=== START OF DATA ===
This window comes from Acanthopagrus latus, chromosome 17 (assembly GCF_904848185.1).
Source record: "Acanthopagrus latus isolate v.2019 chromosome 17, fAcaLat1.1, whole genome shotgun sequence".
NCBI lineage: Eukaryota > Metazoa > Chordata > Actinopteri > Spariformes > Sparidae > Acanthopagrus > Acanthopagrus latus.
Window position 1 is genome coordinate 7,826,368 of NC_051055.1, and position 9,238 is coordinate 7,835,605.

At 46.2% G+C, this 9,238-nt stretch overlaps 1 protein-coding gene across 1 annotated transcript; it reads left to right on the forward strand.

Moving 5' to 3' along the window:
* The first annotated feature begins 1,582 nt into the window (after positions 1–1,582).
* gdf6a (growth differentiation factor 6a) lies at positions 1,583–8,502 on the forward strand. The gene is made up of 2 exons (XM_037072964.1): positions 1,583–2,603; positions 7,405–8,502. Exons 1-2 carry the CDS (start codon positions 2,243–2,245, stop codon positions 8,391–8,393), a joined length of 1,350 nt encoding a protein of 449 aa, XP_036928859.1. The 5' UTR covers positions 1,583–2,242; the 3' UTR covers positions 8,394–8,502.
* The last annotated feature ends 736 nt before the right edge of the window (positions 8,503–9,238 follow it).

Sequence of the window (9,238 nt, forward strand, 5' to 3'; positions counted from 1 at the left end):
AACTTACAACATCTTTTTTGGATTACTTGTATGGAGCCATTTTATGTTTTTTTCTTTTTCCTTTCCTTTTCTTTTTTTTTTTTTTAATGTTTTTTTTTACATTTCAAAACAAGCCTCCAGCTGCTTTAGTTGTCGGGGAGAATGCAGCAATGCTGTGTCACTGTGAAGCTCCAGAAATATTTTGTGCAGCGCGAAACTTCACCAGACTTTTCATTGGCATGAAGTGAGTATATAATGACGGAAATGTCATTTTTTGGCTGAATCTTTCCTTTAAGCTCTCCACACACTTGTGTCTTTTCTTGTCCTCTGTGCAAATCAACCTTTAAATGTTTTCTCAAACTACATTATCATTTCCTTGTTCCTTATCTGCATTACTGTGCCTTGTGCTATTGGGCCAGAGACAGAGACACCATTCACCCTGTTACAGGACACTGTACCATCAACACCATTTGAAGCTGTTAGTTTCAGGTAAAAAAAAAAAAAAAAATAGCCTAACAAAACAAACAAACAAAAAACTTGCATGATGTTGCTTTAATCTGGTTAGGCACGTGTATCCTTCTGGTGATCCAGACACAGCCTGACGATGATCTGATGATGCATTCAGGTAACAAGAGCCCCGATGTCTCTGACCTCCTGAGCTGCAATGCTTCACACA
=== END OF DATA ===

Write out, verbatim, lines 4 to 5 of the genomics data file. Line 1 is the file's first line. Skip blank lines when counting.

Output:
Window position 1 is genome coordinate 7,826,368 of NC_051055.1, and position 9,238 is coordinate 7,835,605.

At 46.2% G+C, this 9,238-nt stretch overlaps 1 protein-coding gene across 1 annotated transcript; it reads left to right on the forward strand.